The eight-year old is Lou, a chimpanzee, who enjoys his bananas, carrots and corn. When zookeepers discovered that something was wrong with the ape's teeth, veterinarians recommended, of all things, cosmetic dental surgery.
Dentist David Campbell was called in. "It looked to me like they were drinking too many Mountain Dews," Campbell laughs, "but they didn't have any Mountain Dews in their diet."
Lou was put under anesthesia, and the dentist went to work. Campbell started taking down the broken outer surface of the teeth, and bonded the teeth with the same filling material he uses on the front teeth of his human patients.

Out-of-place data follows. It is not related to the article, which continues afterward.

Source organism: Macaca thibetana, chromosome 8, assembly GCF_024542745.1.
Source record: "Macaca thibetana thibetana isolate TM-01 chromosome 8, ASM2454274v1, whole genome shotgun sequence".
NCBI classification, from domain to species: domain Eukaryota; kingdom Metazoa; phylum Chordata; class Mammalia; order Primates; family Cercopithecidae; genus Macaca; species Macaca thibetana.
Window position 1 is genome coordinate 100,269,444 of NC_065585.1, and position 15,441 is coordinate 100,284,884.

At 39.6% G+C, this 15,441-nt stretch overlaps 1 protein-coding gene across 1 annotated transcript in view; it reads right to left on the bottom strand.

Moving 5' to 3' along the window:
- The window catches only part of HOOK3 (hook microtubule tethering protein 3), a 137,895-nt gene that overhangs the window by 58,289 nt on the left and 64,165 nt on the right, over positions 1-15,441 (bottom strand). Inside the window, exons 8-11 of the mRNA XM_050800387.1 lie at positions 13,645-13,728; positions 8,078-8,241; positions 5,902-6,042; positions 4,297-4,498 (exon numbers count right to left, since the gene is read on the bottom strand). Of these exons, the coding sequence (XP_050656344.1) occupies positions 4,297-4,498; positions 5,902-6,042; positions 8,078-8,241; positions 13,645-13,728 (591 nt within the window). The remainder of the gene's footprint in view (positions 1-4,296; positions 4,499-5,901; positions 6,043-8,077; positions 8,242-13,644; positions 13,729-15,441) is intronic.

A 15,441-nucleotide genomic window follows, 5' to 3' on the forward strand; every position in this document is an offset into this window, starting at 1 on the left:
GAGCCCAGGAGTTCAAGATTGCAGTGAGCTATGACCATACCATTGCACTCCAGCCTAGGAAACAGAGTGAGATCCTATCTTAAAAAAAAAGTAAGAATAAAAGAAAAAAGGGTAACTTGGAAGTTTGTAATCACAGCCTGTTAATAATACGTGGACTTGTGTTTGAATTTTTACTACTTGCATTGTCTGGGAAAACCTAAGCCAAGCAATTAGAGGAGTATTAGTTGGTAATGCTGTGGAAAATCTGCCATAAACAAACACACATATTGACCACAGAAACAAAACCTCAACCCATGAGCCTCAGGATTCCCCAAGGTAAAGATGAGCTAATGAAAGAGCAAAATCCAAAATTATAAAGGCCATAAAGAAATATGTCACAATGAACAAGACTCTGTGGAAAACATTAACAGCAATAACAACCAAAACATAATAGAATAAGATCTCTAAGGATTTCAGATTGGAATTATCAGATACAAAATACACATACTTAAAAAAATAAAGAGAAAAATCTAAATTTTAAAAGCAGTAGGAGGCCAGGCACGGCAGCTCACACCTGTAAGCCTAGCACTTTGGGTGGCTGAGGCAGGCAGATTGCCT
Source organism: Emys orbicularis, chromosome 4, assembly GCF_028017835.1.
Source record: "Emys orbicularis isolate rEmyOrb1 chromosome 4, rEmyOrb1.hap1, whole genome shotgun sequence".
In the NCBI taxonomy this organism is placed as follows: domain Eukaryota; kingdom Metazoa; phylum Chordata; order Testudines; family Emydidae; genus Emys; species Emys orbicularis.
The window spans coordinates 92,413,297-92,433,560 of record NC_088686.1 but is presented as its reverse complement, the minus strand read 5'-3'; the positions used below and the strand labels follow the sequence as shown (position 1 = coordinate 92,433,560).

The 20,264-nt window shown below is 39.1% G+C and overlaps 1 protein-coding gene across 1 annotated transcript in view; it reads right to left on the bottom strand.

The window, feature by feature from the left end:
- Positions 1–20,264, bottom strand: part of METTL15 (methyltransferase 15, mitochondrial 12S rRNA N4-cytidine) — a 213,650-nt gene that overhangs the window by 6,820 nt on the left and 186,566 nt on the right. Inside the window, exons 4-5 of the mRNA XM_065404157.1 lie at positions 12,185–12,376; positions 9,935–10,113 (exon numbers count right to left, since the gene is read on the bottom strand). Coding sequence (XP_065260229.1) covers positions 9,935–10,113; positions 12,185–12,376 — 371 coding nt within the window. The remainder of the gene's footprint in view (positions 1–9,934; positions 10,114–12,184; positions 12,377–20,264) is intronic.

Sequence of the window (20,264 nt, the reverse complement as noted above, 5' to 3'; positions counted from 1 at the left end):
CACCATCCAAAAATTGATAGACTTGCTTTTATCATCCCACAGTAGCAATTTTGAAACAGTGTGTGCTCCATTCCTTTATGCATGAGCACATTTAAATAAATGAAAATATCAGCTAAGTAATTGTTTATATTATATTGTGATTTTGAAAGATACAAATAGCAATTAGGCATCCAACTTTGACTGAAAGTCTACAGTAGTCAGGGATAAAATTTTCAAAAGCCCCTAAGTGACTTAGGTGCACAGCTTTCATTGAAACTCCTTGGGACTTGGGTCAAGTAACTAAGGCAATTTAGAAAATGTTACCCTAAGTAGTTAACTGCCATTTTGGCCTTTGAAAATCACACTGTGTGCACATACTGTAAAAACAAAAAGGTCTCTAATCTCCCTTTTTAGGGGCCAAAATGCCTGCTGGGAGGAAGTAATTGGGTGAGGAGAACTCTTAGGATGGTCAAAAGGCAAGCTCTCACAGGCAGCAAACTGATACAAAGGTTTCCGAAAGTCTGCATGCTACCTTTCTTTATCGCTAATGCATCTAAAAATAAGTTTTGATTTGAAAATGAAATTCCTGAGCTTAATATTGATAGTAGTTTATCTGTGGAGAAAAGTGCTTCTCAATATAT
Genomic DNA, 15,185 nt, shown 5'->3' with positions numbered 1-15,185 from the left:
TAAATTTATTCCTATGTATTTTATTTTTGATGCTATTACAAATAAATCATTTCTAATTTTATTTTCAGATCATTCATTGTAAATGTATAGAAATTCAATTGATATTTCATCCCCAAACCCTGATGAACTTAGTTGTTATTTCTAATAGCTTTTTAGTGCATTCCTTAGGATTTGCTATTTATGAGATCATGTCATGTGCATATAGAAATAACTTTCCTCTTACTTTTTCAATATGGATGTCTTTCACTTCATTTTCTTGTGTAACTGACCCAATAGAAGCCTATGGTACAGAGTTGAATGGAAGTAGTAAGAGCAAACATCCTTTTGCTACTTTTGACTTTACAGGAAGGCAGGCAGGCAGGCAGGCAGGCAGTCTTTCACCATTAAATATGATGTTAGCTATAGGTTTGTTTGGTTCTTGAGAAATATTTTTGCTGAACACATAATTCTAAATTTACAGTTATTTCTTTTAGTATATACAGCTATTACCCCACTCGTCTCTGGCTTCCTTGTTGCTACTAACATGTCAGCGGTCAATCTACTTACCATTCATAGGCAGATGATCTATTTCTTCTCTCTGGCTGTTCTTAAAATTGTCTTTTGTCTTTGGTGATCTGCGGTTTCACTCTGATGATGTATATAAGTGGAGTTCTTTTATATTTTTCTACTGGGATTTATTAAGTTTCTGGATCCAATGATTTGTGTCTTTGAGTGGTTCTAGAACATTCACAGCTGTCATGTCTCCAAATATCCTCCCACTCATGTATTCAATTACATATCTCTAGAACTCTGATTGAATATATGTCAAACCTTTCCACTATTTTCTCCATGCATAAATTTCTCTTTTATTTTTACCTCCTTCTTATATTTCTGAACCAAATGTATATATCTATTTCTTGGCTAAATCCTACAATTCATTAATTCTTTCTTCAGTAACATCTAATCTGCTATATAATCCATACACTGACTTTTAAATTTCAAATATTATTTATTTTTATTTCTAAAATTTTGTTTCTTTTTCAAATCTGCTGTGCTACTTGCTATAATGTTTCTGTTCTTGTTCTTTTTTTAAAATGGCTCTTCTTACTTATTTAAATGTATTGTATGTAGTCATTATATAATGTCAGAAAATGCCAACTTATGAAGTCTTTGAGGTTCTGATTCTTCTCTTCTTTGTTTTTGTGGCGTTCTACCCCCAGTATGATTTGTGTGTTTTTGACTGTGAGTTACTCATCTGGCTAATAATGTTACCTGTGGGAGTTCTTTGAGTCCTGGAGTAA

The unique procedure worked, and the before and after pictures show Lou's pearly white teeth restored. When asked if there were braces in Lou's future, Campbell responded with a definitive no.
Dental procedures on apes as well as rare zoo and wild animals are becoming more common. The tools and procedures are essentially the same for animals as for humans, however sometimes the equipment must be custom made to accommodate the animal's size.
An animal's teeth can be crucial to survival in the wild. Animals use their teeth to eat, communicate, defend themselves and mark their social status. When a tooth is damaged, the animal can be at a severe disadvantage.
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